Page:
Pamplin Media Group – Wood Village moves forward on food waste recycling program


City concurs, implements Metro-crafted ordinance at latest City Council meeting

Metro regional government adopted a requirement for all food service establishments generating more than 250 pounds of food waste each week to separate their food waste from their garbage.

As a result, all cities in the Portland area need to adopt an updated policy to implement the requirements by July 31, said Greg Dirks, Wood Village HR records manager, at Wood Village’s City Council meeting on Thursday, April 25.

“The regional policy requires beginning in March 2020, certain businesses must separate its food scraps from other garbage and have those food scraps collected separately,” Dirks said.

Metro staff is negotiating with its waste management providers, and if the regional government entity can strike a deal, the food scraps will be converted into electricity by an anaerobic digester at the Portland Bureau of Environmental Services’ Columbia Boulevard Wastewater Treatment Facility, according to Metro’s website. STAFF PHOTO: CHRISTOPHER KEIZUR - At La Carreta of Gresham, its a simple process to compost — food scraps in the green bin, garbage in the blue. , Gresham Outlook - News Gresham program tackles composting ahead of Metro's requirements for food waste Waste ... not

Metro expects to divert 59,000 tons of food scraps once the program is implemented.

The more food waste an entity creates, the sooner it will have to comply with the new standards, Dirks added. If an organization doesn’t generate more than 250 pounds of food waste, they are exempt.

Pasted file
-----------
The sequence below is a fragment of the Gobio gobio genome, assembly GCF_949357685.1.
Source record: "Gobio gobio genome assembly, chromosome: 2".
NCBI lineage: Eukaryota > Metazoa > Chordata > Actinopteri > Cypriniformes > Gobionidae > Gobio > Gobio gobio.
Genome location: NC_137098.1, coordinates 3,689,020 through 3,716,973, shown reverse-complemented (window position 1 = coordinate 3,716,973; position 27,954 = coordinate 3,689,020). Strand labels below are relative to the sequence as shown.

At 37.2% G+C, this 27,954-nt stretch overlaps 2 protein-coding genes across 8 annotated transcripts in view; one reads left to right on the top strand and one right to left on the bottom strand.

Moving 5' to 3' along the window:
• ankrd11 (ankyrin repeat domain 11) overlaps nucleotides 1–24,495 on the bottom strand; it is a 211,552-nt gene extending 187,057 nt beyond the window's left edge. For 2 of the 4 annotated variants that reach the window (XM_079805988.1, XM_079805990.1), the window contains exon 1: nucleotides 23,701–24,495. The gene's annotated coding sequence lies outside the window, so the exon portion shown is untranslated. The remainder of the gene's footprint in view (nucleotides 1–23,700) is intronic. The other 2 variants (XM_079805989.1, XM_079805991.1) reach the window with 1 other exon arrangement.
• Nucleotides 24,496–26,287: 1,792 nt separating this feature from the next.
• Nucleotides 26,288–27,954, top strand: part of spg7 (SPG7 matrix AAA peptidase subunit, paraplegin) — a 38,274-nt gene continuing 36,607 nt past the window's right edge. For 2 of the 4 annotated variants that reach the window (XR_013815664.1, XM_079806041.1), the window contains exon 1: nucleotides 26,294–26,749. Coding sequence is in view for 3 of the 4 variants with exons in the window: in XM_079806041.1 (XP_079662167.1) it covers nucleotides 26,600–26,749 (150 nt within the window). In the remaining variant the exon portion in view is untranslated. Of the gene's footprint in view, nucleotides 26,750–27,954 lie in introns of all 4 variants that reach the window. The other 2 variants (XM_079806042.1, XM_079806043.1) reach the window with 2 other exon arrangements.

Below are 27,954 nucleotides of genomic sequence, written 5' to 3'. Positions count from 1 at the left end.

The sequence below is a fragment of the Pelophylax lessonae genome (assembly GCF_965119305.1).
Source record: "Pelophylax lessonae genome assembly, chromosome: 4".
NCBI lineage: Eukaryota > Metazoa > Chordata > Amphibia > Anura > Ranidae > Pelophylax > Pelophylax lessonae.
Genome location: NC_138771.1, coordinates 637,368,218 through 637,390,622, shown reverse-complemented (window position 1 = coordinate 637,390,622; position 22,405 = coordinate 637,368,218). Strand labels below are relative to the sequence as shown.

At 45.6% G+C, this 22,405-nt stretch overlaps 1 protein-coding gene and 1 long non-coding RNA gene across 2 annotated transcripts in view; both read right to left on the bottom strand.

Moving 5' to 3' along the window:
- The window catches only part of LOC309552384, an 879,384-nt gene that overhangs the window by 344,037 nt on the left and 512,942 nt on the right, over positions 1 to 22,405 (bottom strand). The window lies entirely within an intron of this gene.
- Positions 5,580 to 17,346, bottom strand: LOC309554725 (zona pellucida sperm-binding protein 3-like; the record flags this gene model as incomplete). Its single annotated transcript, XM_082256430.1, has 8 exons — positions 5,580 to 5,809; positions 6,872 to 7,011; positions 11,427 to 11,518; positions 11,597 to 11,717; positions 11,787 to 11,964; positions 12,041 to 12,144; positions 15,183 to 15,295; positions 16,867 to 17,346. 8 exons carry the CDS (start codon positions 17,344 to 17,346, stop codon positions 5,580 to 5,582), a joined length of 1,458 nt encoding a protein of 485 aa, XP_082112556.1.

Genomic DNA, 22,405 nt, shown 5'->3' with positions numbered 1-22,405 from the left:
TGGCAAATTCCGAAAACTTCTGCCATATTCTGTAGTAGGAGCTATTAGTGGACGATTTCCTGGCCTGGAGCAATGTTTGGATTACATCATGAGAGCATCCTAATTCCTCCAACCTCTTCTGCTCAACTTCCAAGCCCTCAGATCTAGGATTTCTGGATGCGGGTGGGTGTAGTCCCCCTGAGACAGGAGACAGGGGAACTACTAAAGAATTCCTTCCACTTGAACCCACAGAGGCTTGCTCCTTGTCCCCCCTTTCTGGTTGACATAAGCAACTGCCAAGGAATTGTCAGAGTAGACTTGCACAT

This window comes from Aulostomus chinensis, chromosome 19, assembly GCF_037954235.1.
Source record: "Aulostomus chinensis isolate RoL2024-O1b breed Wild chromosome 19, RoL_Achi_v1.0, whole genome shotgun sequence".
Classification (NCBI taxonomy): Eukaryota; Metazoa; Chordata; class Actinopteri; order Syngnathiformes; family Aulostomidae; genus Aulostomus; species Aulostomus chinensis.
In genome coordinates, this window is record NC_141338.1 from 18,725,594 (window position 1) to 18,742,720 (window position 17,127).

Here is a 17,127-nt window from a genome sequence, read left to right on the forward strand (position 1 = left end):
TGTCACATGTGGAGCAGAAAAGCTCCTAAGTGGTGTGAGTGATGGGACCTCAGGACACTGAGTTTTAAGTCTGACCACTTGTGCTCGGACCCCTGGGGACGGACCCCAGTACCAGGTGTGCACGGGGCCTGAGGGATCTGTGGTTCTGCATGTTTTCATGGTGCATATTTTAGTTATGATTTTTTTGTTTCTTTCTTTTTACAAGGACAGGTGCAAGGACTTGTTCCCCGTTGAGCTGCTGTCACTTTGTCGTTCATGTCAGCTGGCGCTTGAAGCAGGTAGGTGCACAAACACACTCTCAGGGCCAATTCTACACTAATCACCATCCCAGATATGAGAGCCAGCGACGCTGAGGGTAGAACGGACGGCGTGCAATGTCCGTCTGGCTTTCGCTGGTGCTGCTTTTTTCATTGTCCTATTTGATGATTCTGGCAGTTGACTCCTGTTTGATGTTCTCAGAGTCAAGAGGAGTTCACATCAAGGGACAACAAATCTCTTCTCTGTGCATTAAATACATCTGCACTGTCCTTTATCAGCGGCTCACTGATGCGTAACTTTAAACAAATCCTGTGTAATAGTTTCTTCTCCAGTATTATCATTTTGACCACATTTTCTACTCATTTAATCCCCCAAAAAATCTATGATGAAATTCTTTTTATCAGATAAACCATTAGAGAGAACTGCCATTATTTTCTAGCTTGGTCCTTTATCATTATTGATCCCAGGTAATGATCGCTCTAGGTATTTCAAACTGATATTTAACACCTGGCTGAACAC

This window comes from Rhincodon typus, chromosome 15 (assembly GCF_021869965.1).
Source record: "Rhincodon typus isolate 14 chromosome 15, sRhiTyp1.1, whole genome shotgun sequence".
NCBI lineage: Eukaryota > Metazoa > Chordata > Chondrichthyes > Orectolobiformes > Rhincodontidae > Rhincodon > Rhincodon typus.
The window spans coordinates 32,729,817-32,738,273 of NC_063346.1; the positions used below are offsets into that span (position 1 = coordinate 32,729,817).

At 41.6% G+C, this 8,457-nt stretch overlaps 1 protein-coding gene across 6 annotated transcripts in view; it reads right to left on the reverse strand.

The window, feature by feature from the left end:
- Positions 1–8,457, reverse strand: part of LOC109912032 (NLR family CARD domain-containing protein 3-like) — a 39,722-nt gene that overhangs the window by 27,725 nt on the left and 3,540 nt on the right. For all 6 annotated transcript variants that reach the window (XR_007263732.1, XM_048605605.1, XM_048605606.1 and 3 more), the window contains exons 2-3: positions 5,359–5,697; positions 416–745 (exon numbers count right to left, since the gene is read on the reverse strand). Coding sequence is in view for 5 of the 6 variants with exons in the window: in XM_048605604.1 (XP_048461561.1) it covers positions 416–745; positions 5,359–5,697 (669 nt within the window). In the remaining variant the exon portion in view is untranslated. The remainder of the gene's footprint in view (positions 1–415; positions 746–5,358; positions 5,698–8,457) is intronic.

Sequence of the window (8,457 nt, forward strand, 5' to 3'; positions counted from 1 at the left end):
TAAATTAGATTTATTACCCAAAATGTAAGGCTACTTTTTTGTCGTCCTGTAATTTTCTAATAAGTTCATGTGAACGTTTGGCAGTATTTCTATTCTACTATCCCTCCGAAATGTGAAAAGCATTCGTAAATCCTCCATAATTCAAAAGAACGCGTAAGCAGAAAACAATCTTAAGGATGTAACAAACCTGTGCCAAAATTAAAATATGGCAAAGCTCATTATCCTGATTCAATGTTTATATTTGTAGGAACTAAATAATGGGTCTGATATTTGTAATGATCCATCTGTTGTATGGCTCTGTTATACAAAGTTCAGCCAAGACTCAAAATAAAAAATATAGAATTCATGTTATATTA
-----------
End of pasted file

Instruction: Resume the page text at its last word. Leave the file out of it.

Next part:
“That’s probably your smaller convenience store with a little deli section. They’re probably not throwing a lot away,” he said. “This is for your grocery stores, or your restaurants that have a lot of food scraps and food waste.”

The law only applies to the waste organizations have control over. It does not apply to food customers throw away.

Many fast food restaurants will be exempt because they don’t generate a lot of waste in their food preparation section, noted Wood Village City Manager Bill Peterson.

“They’re generally very cautious at the front end of their process — and while there’s a lot of waste coming out of the other end of the process — there isn’t a lot coming out of their kitchens,” Peterson said.

Many of Wood Village’s organizations that would be affected by the new standards are already in compliance because the city adopted a voluntary food recycling program in 2011.

“So there are a lot of gleaners and food recycling already,” Dirks said. “So they’re already kind of doing it.”

Dirks noted the city can enact stricter guidelines than Metro’s baseline standards. No councilors spoke in favor of tightening up the regulations.

Wood Village staff will bring back an official ordinance almost identical to the Metro’s suggested code for City Council to adopt before the July deadline.

When does it start?

Metro regional government adopted an ordinance requiring business generating more than 250 pounds of food waste per week to separate food scraps from their garbage.Businesses that generate 1,000 pounds or more of food waste per week will be required to follow the standard by March 31, 2021. Organizations that generate 500 pounds or more of food scraps per week will be required to implement the standard by Sept. 30, 2022. Kindergarten through 12th grade schools, and businesses that generate 250 pounds or more of food scraps per week will need to implement the program by September 2023.

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